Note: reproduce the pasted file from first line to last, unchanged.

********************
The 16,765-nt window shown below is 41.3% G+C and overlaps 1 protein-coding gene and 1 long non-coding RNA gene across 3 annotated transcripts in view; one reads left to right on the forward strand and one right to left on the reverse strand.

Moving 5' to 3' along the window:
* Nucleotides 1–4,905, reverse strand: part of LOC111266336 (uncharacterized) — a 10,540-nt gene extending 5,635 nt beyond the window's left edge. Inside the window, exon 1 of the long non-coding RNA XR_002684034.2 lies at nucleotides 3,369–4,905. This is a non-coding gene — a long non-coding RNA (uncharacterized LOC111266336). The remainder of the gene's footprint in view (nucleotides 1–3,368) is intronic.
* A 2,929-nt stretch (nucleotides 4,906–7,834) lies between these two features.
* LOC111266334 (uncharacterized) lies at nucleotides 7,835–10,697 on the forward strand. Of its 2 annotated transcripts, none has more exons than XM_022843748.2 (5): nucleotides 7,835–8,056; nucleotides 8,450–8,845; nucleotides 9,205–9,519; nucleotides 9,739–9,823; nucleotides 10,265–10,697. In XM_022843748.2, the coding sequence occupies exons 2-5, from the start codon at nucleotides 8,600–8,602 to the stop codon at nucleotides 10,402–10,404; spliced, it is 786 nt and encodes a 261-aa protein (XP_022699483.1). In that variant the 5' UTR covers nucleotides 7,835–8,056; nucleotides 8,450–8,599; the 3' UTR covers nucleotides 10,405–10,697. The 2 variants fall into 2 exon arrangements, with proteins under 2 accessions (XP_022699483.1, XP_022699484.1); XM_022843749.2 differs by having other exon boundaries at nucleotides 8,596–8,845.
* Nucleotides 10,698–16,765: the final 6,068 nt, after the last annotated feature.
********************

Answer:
The 16,765-nt window shown below is 41.3% G+C and overlaps 1 protein-coding gene and 1 long non-coding RNA gene across 3 annotated transcripts in view; one reads left to right on the forward strand and one right to left on the reverse strand.

Moving 5' to 3' along the window:
* Nucleotides 1–4,905, reverse strand: part of LOC111266336 (uncharacterized) — a 10,540-nt gene extending 5,635 nt beyond the window's left edge. Inside the window, exon 1 of the long non-coding RNA XR_002684034.2 lies at nucleotides 3,369–4,905. This is a non-coding gene — a long non-coding RNA (uncharacterized LOC111266336). The remainder of the gene's footprint in view (nucleotides 1–3,368) is intronic.
* A 2,929-nt stretch (nucleotides 4,906–7,834) lies between these two features.
* LOC111266334 (uncharacterized) lies at nucleotides 7,835–10,697 on the forward strand. Of its 2 annotated transcripts, none has more exons than XM_022843748.2 (5): nucleotides 7,835–8,056; nucleotides 8,450–8,845; nucleotides 9,205–9,519; nucleotides 9,739–9,823; nucleotides 10,265–10,697. In XM_022843748.2, the coding sequence occupies exons 2-5, from the start codon at nucleotides 8,600–8,602 to the stop codon at nucleotides 10,402–10,404; spliced, it is 786 nt and encodes a 261-aa protein (XP_022699483.1). In that variant the 5' UTR covers nucleotides 7,835–8,056; nucleotides 8,450–8,599; the 3' UTR covers nucleotides 10,405–10,697. The 2 variants fall into 2 exon arrangements, with proteins under 2 accessions (XP_022699483.1, XP_022699484.1); XM_022843749.2 differs by having other exon boundaries at nucleotides 8,596–8,845.
* Nucleotides 10,698–16,765: the final 6,068 nt, after the last annotated feature.